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In $\mathbb{R}^4$, consider the subspace $W = Span(u_1, u_2,u_3)$ with

$$u_1 = (-1,1,0,0)$$

$$u_2 = (-1,0,1,0)$$

$$u_3 = (-1,0,0,1)$$

$(a)$ Use the Gram-Schmidt Process to construct an orthonormal basis for $W$.

(b) Which of the vectors $a=(1,1,0,-1)$, $b=(1,1,1,1)$ and $c=(0,0,-1,1)$ is a basis for $W^{\perp}$?

(c) Express the vector $x=(0,0,0,4)$ as a sum of a vector $x_1 \epsilon W$ and $x_2 \epsilon W^{\perp}$.

I already did part $(a)$. The orthonormal basis is:

$$\left\{\frac{1}{\sqrt{2}}(-1,1,0,0),\frac{1}{\sqrt{6}}(-1,-1,2,0),\frac{1}{\sqrt{12}}(-1,-1,-1,3)\right\}$$

How do I do part $(b)$ and $(c)$ though?

For part $(b)$, my idea was to put $u_1,u_2,u_3$ into a matrix augmented with $0$ since $W^{\perp}$ means checking the null space. Alternatively, my second idea was to take the dot product of $a,b,c$ with $u_1,u_2,u_3$ to see which one results in zero. Is that the right idea?

For part $(c)$, am I just supposed to express $x$ as a linear combination of some vector in $W$ and $W^{\perp}$?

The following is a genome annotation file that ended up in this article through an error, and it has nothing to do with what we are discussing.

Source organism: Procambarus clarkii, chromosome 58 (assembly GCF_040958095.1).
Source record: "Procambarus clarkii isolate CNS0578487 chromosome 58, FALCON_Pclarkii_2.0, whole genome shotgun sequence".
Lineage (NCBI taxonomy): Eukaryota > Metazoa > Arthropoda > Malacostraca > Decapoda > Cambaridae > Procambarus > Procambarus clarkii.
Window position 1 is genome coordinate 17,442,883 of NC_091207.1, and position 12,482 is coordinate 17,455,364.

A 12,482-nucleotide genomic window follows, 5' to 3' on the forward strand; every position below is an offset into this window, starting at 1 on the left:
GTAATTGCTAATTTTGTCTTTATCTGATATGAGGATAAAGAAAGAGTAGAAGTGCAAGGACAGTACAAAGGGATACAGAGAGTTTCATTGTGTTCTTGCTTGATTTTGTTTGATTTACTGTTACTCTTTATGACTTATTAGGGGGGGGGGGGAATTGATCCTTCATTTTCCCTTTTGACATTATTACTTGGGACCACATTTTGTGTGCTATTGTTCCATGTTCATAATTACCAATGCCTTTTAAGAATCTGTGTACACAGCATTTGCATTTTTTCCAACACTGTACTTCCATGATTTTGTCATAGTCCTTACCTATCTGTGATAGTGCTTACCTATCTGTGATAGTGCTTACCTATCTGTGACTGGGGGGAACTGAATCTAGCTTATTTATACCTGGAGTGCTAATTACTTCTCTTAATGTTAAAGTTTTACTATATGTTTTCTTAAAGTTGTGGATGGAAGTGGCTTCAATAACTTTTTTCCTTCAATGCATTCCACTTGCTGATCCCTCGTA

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Yes, the vectors in $W^\perp$ are orthogonal to every vector of $W$. So the basis vector of $W^\perp$ must be orthogonal to each basis vector of $W$. Only $\bf b$ satisfies this condition.

For part $(b)$, note that the projection of $\bf x$ on $W^\perp$ is given by $\displaystyle\mathbf{x_2}=\frac{\langle\mathbf x,\mathbf b\rangle}{\langle\mathbf b,\mathbf b\rangle}\mathbf b=(1,1,1,1)$. So $\mathbf x_1=\mathbf{x-x_2}=(-1,-1,-1,3)$ lies in $W$. $$\mathbf x=(-1,-1,-1,3)+(1,1,1,1)$$

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(b) It's the vector $b$: it's the anloy of the theree vectors which is orthogonal to every $u_i$. Besides, $\dim W=3\implies\dim W^\perp=1$.

(c) If$$v_1=\frac{1}{\sqrt{2}}(-1,1,0,0),\ v_2=\frac{1}{\sqrt{6}}(-1,-1,2,0),\text{ and }v_3=\frac{1}{\sqrt{12}}(-1,-1,-1,3)$$then$$\langle x,v_1\rangle v_1+\langle x,v_2\rangle v_2+\langle x,v_3\rangle v_3=(-1,-1,-1,3).$$So$$x=\overbrace{x-(-1,-1,-1,3)}^{\in W^\perp}+\overbrace{(-1,-1,-1,3)}^{\in W}.$$

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